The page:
And what are the biggest learnings you’ve accumulated in your leadership positions?
Astha: I’ve come to the conclusion that even most “bad” bosses are not bad people; they’re just people struggling in situations they either haven’t handled before or haven’t had a chance to learn about from somebody else. So my biggest learning is that, as a leader, your self development is never done. You have to keep an open mind, to communicate, to be there for your team.
My second learning is that you should stop trying to please everybody and make sure you’re not being held to different standards because of gender or color. Women leaders are expected to behave differently than men and even the words used to describe us are different — for instance, firm vs. aggressive. We have to stand up in those key moments, because if one of us does it, it will inspire a lot of women to do the same whilst making others rethink their ways and choices.
Indeed, you’re known for standing up for what you believe in, especially when it comes to your leadership style. What is non-negotiable there?
Astha: I really believe in radical candor and transparent communication. It’s sometimes hard to abide by these two elements due to the cultural context in a new company or team, but I feel like I’m doing a disservice to my team if I’m not being honest and upfront. They should always know exactly where things stand and what the expectations are, because I don’t like surprises and assume most people don’t. And it goes both ways: being vulnerable, listening to your team’s feedback, working on areas of opportunities — they all build trust, and without trust you cannot call yourself a team.
Another element I hold dear is my zero tolerance for any ethical violation or disrespect. And that’s the ironic thing about radical candor: some people mistake it for a pass to be disrespectful — there’s a fine line between being direct and being a jerk. Try not to not cross that line.
What about “balancing” work and personal life?
Astha: I don’t think I have a good answer for how to balance work-life. I’m aiming towards work-life harmony. That means that, if my son or husband calls me for something important or if my puppy needs me, I’ll drop everything, because family is a priority. At the same time, some days I may need to prioritize work and I think that’s ok. Every day is different and there will be days when your family demands more attention and others when work takes precedence.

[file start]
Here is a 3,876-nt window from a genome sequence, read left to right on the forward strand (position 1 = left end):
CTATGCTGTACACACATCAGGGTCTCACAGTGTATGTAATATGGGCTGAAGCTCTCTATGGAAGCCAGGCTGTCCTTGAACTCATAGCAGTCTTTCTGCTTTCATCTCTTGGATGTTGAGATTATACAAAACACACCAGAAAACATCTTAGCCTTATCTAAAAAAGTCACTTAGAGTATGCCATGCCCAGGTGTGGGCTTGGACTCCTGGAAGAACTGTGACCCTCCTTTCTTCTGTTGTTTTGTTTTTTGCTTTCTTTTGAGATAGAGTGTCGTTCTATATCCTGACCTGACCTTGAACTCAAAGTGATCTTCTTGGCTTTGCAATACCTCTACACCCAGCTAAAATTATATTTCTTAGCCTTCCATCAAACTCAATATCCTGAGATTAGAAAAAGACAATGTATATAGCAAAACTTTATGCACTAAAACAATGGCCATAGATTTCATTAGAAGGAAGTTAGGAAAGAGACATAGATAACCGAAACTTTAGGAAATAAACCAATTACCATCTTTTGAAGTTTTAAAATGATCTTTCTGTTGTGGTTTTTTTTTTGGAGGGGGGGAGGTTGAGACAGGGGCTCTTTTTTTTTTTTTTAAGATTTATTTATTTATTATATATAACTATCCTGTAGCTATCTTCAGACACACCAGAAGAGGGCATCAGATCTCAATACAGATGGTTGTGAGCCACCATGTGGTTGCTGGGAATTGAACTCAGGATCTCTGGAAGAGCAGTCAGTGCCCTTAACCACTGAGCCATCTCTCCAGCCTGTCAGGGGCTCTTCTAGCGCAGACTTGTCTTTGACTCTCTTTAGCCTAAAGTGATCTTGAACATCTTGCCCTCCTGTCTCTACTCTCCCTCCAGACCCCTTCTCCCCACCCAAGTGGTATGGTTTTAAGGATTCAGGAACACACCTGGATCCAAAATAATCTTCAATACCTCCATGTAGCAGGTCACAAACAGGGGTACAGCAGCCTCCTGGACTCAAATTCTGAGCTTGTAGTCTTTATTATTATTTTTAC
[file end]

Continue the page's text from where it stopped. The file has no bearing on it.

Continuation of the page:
Also, I am becoming more and more mindful about keeping my personal commitments and even small things like doctor’s appointments. We usually do everything possible to keep a professional commitment or appointment so why not do the same for yourself?
And how do you embrace the unknown?
Astha: Risk-taking has been the hallmark of my career. I’ve jumped into the unknown so many times. And this is not to say that I haven’t been anxious or unsure, but I think in most situations I’ve always had somebody support me and give me confidence that I can say “yes” to more opportunities.
Talking about support, do you have any role models or even mentors that you feel have shaped you?
Astha: I believe in diversity in mentors, because there are different aspects of your work that you might need somebody’s opinion on. So in my view everyone needs a close circle of support and mine includes my husband. He’s my go-to person for everything and gives me the best advice.
I also consult and confide in some amazing female leaders whenever I find myself in a situation where I think a female voice and their experience would be most helpful. I am grateful to have had many industry veterans be both mentors and sponsors.
Lastly, I have a wonderful professional coach who gives me unbiased and unfiltered feedback, and helps me find my way in tough situations. Bottomline, I’m grateful to have the support of so many people who are investing in me — it takes a village.
Let’s say you’re the professional coach for a minute then. What’s your advice to women that are just starting their careers?
Astha: This question gets asked a lot, so I don’t know if I have something relatively unique to add, but I’d suggest women to say “yes” to new opportunities more often.
Men apply for a job when they meet only 60% of the qualifications, but women apply only if they meet 100% of them. But nobody’s perfect, nobody has it 100% figured out. Everyone’s learning, everyone’s making mistakes, even the most senior leaders. So go ahead and take the risk.
Well, that’s the perfect ending note. Thank you for sharing everything with us, we’ll make sure to keep your advice in mind!
Stay tuned for even more inspiring stories from our women in leadership.